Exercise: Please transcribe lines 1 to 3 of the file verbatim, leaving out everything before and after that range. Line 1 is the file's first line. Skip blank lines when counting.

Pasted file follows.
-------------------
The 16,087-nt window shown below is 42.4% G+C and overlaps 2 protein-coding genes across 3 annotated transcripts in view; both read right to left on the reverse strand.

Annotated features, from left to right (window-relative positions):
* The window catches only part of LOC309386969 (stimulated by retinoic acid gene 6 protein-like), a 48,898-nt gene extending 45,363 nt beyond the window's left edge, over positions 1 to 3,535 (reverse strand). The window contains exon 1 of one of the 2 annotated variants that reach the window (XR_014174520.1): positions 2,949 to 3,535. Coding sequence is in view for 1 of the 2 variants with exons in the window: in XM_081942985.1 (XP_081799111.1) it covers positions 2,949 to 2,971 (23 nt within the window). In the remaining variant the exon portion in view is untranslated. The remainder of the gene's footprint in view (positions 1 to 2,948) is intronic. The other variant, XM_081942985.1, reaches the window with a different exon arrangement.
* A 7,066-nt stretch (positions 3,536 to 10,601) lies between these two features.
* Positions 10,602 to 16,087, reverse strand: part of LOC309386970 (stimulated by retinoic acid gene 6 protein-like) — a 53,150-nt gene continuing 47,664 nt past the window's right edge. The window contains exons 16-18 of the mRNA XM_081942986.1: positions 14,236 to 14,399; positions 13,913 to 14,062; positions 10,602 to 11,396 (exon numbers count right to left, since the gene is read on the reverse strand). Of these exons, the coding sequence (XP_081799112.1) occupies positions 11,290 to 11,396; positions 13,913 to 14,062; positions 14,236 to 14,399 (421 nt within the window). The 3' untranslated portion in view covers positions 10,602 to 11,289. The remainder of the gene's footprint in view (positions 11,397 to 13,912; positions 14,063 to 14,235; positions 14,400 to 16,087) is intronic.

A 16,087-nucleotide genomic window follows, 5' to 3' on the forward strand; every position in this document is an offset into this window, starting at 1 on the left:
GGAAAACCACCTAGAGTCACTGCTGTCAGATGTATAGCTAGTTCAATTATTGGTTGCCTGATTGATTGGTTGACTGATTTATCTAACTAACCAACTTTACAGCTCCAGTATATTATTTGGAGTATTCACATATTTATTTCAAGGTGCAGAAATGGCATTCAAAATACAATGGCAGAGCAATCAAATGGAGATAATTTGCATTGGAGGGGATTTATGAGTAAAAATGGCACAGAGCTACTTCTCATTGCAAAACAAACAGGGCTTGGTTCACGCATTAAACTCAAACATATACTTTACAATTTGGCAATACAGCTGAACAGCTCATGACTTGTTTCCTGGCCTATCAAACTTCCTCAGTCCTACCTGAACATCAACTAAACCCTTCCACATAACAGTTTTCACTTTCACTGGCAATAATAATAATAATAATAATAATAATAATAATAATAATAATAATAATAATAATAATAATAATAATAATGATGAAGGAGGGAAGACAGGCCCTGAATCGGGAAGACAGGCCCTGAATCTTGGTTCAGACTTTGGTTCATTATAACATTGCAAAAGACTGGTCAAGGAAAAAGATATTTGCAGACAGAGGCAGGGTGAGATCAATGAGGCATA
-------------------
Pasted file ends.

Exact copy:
The 16,087-nt window shown below is 42.4% G+C and overlaps 2 protein-coding genes across 3 annotated transcripts in view; both read right to left on the reverse strand.

Annotated features, from left to right (window-relative positions):
* The window catches only part of LOC309386969 (stimulated by retinoic acid gene 6 protein-like), a 48,898-nt gene extending 45,363 nt beyond the window's left edge, over positions 1 to 3,535 (reverse strand). The window contains exon 1 of one of the 2 annotated variants that reach the window (XR_014174520.1): positions 2,949 to 3,535. Coding sequence is in view for 1 of the 2 variants with exons in the window: in XM_081942985.1 (XP_081799111.1) it covers positions 2,949 to 2,971 (23 nt within the window). In the remaining variant the exon portion in view is untranslated. The remainder of the gene's footprint in view (positions 1 to 2,948) is intronic. The other variant, XM_081942985.1, reaches the window with a different exon arrangement.